Minister of Trade Industry and Competition Ebrahim Patel has finally imposed anti-dumping duties against chicken imports from producers in Brazil and four European Union countries, which he approved but suspended a year ago.
The decision should never have been delayed, says FairPlay, which has been on a mission to force government’s hand on the issue. “Fears of the impact of new tariffs on retail chicken prices were exaggerated – but struggling chicken producers can now breathe a sigh of relief,” the advocacy group added.
Patel has probably also rescued the poultry master plan he signed with industry leaders in 2019, according to a statement released by the group. “The delay in imposing anti-dumping duties broke government’s commitment in the master plan to ‘act decisively’ against illegal and dumped chicken imports. Resentment would only have escalated had he announced a further delay.
“The industry was already battling and in distress when the delay was announced last year. Since then, poultry producers have suffered multiple blows, and have been producing chicken at a loss because of the impact of load-shedding, rocketing feed prices and infrastructure failures.”
Patel’s decision last August went against the advice of South Africa’s trade regulator, the International Trade Administration Commission (Itac) which had investigated accusations of dumping by Brazil and four EU countries. Itac found the complaints justified – the five countries were dumping chicken portions here, harming the local industry and costing local jobs – and recommended anti-dumping duties against producers in all five countries.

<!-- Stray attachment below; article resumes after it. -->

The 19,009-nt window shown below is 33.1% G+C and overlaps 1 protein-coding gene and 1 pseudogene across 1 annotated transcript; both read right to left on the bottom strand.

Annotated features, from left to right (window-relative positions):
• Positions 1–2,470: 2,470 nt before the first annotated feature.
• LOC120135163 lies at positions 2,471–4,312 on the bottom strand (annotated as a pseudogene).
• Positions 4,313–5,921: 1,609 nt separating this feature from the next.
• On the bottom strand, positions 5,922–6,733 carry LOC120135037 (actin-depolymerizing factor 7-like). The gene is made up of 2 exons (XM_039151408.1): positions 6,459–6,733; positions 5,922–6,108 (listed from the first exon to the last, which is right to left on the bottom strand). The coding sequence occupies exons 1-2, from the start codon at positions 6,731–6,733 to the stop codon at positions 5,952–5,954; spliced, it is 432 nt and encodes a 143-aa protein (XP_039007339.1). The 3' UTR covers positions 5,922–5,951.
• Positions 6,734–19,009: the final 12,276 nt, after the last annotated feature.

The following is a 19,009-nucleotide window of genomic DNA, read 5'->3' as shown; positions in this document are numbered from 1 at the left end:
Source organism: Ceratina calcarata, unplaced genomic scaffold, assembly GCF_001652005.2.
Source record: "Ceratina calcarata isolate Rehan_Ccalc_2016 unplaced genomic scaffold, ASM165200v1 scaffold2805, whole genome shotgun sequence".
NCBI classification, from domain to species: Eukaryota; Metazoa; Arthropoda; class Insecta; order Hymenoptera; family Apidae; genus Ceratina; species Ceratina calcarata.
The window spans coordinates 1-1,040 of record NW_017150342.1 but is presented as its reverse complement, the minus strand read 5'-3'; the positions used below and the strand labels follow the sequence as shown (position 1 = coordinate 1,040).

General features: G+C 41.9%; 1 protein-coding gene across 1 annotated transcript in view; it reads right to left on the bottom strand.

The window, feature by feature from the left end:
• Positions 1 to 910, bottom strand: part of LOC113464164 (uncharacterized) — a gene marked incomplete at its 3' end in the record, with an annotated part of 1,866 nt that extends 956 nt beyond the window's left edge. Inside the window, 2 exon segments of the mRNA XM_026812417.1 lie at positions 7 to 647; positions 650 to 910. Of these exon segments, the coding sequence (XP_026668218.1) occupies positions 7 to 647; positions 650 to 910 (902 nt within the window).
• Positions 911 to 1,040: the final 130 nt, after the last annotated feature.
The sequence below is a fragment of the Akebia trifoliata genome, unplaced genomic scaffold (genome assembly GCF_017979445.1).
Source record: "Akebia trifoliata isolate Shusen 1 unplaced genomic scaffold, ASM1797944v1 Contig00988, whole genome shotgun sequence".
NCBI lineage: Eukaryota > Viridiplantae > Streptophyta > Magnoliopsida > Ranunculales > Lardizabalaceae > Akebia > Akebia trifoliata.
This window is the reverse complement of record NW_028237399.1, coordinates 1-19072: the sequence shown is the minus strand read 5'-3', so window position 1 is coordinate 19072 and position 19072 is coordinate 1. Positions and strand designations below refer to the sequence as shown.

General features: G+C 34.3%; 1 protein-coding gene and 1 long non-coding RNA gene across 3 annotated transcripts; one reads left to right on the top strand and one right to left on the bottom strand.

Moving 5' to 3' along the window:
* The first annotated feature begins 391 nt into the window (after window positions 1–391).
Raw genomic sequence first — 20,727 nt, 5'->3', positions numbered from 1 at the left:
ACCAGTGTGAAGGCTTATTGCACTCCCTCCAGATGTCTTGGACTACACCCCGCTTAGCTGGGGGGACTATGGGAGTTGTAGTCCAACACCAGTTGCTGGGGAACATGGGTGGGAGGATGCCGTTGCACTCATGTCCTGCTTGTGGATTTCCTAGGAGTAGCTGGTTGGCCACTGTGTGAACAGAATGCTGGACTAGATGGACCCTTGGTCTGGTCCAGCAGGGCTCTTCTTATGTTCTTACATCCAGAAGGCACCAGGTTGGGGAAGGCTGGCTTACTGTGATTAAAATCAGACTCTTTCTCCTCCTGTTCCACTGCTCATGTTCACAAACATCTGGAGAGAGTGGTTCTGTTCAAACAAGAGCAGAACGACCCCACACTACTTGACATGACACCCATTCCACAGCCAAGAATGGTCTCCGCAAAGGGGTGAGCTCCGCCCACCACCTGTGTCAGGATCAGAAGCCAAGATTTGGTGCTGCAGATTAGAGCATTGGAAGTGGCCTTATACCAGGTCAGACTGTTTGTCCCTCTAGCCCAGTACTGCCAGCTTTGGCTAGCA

The proposed duties did not sit well with chicken importers who, according to FairPlay, were waging “a self-interested campaign to preserve the lucrative flow of dumped imports from which they have profited over the years, while local jobs were lost”.
The poultry master plan aims to expand the local industry while curbing chicken imports overall and stopping the illegal and dumped imports that have held back industry growth.
“The plan envisaged a revitalised chicken industry, creating new jobs as it expanded into new domestic markets and enjoyed an export bonanza. However, while production has increased, domestic consumption has not, and exports have hardly risen in four years.
“The plan’s successes are nearly all due to contributions from poultry producers, who have exceeded their master plan commitments to invest and create jobs. By contrast, nearly every part of the master plan requiring government action is behind schedule.”
FairPlay has called on Patel “to crack some whips to get things moving swiftly. He needs to meet regularly with local producers and chicken importers, who are also exporters and signatories to the master plan. He needs to rebuild trust, with and between his master plan partners,” says FairPlay founder Francois Baird.
“Poultry producers have done their bit. Now it is up to the government – belatedly – to do the same.”